teaching and the schools, then the colleges and universities,
then business link-ups, and each of these areas, because the North
has not done as well in the past as it might have done, are the
areas that are ripe for expansion and more money will be available.
That is what the whole 10-year science framework is about. I cannot
tell you which university is going to get what money, but I can
tell you that the emphasis, equally, on the Research and Development
Tax Creditis not going to existing research, it is going to people
who have projects for future research. It does not give money
just because they have been doing it in the past, it is only if
they come forward as a business with a project to do it in the
future. If the North and the Northern companies can come up with
the projects they will get the Tax Credit.
Q307 Mr Cousins: Chancellor, this is
precisely the difficulty. If you have a lower base for this kind
of activity to start with and the distribution of the additional
money is working on the basis of bidding systems, then inevitably
the existing differences and disadvantages will be compounded.
Mr Brown: Hold on, hold on. Take
the RDAs first for a start. There is going to be a new funding
formula for the RDAsthe Committee should take an interest
in thisit is going to be published in April 2005. Take
the Research and Development Tax Credit, you are wrong about that
because that is based on new applications, it has got nothing
to do with previous applications. Take the science programme generally,
the emphasis is on the very areas where regions like yours have
done least in the past and need to do more.
Q308 Chairman: Nigel?
Mr Brown: I am pushed for time.
Chairman: A couple of minutes. I am looking
after your interests here!
Q309 Mr Beard: Chancellor, this is the
first Spending Review cycle where the new system of resource accounting
and budgeting has applied all the way through. What difference
has it made to the 2004 review? Will you be doing any study to
seeWould you like me to start again?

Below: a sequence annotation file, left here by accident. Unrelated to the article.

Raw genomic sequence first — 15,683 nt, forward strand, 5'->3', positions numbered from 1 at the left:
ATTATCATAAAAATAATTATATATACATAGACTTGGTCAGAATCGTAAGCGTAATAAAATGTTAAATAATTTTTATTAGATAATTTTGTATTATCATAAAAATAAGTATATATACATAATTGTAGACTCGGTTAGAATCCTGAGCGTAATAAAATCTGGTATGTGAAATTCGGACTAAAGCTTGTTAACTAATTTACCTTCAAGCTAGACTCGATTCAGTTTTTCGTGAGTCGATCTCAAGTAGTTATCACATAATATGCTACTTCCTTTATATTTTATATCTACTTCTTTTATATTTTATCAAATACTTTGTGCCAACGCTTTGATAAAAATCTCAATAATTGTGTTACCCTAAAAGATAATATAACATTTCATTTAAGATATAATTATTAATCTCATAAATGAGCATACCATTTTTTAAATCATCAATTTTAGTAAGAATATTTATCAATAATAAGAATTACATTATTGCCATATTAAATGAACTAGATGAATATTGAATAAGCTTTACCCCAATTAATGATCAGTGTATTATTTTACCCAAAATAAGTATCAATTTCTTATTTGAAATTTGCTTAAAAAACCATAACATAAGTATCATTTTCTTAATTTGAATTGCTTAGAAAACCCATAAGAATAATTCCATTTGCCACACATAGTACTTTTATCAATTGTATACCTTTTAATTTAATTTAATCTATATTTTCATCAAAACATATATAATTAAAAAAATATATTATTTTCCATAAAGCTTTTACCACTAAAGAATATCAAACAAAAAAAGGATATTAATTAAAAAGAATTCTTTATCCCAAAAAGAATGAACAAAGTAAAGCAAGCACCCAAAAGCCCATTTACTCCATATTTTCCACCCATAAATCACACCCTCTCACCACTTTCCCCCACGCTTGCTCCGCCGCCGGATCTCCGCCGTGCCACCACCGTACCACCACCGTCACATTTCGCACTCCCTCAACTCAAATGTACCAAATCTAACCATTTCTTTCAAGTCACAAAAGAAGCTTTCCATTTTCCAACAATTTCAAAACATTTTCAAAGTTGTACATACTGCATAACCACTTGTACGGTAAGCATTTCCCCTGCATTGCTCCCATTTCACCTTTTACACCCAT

Mr Brown: I have got the point.
Are we going to be doing more studies?
Q310 Mr Beard: No. What I was about to
ask was what difference has this new system of resource accounting
and budgeting made to the presenting Spending Review, having had
it for a whole three years now, compared with the old cash system?
Will you be doing any study to see how it is working?
Mr Brown: I think it is fair to
say there is a process here of trial and error and working through
it that is being relatively successful now. It was difficult for
departments to start with and it led to a number of issues with
departments, but I think we have solved many of these. There is
now better information about our asset base and about the assets
we do have, so that has been a big benefit as well. On the benefits
and challenges of resource accounting perhaps I could get a note
prepared for you so it can inform the Committee's report
Mr Beard: Thank you very much.
Q311 Chairman: Chancellor, just a last
point on PFI earnings. There have been representations made to
us that there was insufficient information made on this and in
a number of cases the PFI earnings are not justified by the risk
transfer or the private sector efficiencies. Do you have any information
on that? I am not asking for a detailed answer.
Mr Brown: We made changes in PFI,
did we not? We said that IT projects were not great for PFI and
we had to look at them; small projects were not great for PFI
and we had to look at them. We have announced in this spending
round £37 billion of PFI projects in total. There is a huge
amount of projects moving forward. I will send you a note on that
Chairman: That is good. On time, Chancellor,
we are releasing you to go to the House of Commons to answer questions
from us in 10 minutes. Thank you for your appearance before us